Gifted students are those students who display a high level of creativity, intellectual ability, cognitive ability, as well as a high capacity for motivation. This group of students has a strong inner desire to learn more and does not require intensive attention in training compared to other students. Gifted students are also associated with good performance in class.
However, this is not just enough for a gifted student. In most cases, the number of gifted students varies from one place to another. The gifted students are found everywhere in all geographical regions, racial, ethnic and socioeconomic groups (Barbara, 2002).
At Broward, there is a unique pattern of the gifted students grouped in terms of race or ethnicity aspects. Statistics published by the Florida Department of Education indicated that out of the total 258, 827 students in the region, only 10, 721 out of these were gifted students (Florida Department of Education, 2009).
This implies that only 4.14 percent of the total number of students at Broward is gifted. This represents a very small fraction of the total number of students in the region. In other words, the number of gifted students is low compared with other category of students.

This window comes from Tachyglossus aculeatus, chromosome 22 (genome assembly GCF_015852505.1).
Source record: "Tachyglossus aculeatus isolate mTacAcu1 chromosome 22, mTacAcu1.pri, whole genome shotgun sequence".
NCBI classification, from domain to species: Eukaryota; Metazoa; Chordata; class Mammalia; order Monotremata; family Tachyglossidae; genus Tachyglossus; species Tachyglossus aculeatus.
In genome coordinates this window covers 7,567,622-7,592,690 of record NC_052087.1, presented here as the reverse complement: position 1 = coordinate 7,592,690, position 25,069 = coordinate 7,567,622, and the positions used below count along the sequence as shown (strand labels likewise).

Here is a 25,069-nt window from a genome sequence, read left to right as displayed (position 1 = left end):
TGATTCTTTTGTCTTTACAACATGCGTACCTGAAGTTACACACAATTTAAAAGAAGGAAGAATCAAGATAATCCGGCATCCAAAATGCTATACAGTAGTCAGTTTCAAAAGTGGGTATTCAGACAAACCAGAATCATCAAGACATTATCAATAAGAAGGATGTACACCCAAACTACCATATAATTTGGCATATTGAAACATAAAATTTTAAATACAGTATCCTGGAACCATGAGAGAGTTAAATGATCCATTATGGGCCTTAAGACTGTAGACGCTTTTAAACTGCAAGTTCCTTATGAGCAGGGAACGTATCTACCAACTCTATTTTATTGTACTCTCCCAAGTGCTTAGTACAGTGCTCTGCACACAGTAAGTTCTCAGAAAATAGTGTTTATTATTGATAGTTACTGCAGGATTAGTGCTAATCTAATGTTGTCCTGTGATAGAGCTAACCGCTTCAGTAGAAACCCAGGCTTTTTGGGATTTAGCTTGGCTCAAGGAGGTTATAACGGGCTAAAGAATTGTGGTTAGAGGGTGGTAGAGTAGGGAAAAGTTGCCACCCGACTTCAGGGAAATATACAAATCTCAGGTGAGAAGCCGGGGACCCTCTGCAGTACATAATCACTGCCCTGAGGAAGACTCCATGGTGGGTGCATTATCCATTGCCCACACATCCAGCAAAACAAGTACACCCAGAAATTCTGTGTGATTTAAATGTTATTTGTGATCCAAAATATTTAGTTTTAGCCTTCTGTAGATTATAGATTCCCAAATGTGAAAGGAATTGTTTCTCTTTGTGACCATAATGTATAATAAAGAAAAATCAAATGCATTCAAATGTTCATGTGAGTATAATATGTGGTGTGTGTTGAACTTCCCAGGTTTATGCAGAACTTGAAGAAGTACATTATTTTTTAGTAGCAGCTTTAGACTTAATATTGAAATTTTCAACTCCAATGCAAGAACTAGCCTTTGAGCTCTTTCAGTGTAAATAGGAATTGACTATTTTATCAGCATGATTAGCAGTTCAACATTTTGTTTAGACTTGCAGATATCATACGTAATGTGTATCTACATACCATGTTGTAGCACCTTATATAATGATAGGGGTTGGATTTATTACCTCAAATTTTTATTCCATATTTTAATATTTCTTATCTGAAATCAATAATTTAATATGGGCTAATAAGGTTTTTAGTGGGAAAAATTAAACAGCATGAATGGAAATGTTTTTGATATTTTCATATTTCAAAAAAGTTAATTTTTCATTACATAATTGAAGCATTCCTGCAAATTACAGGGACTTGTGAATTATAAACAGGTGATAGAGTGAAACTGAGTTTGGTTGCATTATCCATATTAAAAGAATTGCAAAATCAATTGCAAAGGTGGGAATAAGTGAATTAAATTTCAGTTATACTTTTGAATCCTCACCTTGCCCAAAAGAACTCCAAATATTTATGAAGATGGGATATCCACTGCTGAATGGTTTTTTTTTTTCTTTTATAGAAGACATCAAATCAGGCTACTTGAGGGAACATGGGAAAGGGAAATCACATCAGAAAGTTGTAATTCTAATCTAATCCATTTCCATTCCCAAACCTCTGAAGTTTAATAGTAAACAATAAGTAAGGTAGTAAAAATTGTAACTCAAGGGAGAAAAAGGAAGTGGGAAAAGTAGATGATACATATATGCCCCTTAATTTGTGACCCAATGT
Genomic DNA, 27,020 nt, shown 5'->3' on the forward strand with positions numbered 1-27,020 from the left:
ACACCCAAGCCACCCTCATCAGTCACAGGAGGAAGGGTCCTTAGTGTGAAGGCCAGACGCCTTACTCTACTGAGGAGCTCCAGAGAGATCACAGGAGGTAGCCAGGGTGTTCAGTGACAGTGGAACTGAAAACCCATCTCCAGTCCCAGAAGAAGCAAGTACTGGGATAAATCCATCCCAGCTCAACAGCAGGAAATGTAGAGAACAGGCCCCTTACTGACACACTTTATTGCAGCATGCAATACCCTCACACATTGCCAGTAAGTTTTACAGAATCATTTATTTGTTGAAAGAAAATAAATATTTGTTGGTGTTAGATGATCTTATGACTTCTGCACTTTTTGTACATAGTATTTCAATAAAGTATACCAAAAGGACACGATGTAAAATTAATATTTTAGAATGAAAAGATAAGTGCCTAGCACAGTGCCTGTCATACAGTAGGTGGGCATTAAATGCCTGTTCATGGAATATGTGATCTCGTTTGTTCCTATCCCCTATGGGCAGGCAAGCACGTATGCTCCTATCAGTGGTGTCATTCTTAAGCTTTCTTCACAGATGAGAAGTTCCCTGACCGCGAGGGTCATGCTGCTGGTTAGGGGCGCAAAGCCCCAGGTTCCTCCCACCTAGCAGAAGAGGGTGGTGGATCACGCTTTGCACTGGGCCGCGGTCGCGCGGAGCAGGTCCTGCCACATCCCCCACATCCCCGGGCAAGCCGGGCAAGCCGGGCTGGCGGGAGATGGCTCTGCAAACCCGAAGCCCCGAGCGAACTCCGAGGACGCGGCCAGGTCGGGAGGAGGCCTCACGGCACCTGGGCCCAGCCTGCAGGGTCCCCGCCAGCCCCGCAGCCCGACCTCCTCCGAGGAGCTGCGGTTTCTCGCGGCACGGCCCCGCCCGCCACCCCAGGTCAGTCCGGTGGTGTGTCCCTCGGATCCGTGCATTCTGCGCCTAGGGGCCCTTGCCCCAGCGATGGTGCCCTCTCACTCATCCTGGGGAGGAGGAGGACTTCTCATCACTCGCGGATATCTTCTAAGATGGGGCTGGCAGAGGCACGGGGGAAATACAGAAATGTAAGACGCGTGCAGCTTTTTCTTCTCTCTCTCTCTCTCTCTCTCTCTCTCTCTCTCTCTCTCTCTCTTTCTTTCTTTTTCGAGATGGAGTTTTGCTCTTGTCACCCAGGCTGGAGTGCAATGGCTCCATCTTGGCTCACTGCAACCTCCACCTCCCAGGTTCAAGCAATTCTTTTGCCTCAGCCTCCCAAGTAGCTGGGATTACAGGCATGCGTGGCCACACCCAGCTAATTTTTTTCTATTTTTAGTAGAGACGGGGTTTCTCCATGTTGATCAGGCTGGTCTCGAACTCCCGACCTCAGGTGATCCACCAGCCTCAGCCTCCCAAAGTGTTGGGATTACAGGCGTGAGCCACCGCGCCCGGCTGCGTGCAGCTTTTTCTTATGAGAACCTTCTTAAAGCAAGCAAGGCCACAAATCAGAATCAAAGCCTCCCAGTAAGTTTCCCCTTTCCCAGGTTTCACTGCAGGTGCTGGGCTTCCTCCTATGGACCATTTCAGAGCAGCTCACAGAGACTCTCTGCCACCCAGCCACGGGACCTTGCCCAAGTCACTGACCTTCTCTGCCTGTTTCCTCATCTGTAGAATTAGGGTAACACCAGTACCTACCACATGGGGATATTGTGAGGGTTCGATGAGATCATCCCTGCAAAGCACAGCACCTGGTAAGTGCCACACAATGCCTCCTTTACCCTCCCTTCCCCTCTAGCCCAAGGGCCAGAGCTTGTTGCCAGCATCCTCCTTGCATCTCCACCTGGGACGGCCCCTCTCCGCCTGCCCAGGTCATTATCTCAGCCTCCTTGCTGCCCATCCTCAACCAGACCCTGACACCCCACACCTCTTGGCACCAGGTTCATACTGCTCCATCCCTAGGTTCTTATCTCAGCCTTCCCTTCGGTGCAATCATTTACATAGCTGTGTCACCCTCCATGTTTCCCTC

In Broward, the fraction of gifted students varies across different ethnic or racial groups. Some of the ethnic groups represent a smaller number of gifted students compared with other races. These racial variations in the number of gifted students can be attributed to various factors.
In Broward District, the number the black students was the highest from the total number of students who summed up to 98, 816 (Florida Department of Education, 2009). On the other hand, American Indian Alaskan native represented the smallest fraction of the total number of students in the region with the total number of 794 students.
However, this distribution pattern does not reflect the number of gifted students in the region. For instance, the highest number of the gifted students were white whose number was 5, 060 out of the total 10,721 gifted students in Broward (Florida Department of Education, 2009).
This was followed by Hispanic students who summed to 2,844 in total. This is a variation of 2,216 students. This clearly indicates that the majority of the gifted students were white. The white students represented 47.20 per cent of the total gifted students. This percentage implies that almost half of the total gifted students in the region were white.
The ethnic category which represented the lowest number of gifted student’s was American Indian Alaskan Native which where only 32 students were gifted. These statistics also indicates that Broward district was dominated by black students unlike in other districts which were dominated by white students (Florida Department of Education, 2009).
When compared to other 67 districts in the region, both statistics revealed similar pattern. For instance, the highest number of gifted students was white in both cases. On the other hand, the lowest proportion of the total number of gifted students was from American Indian.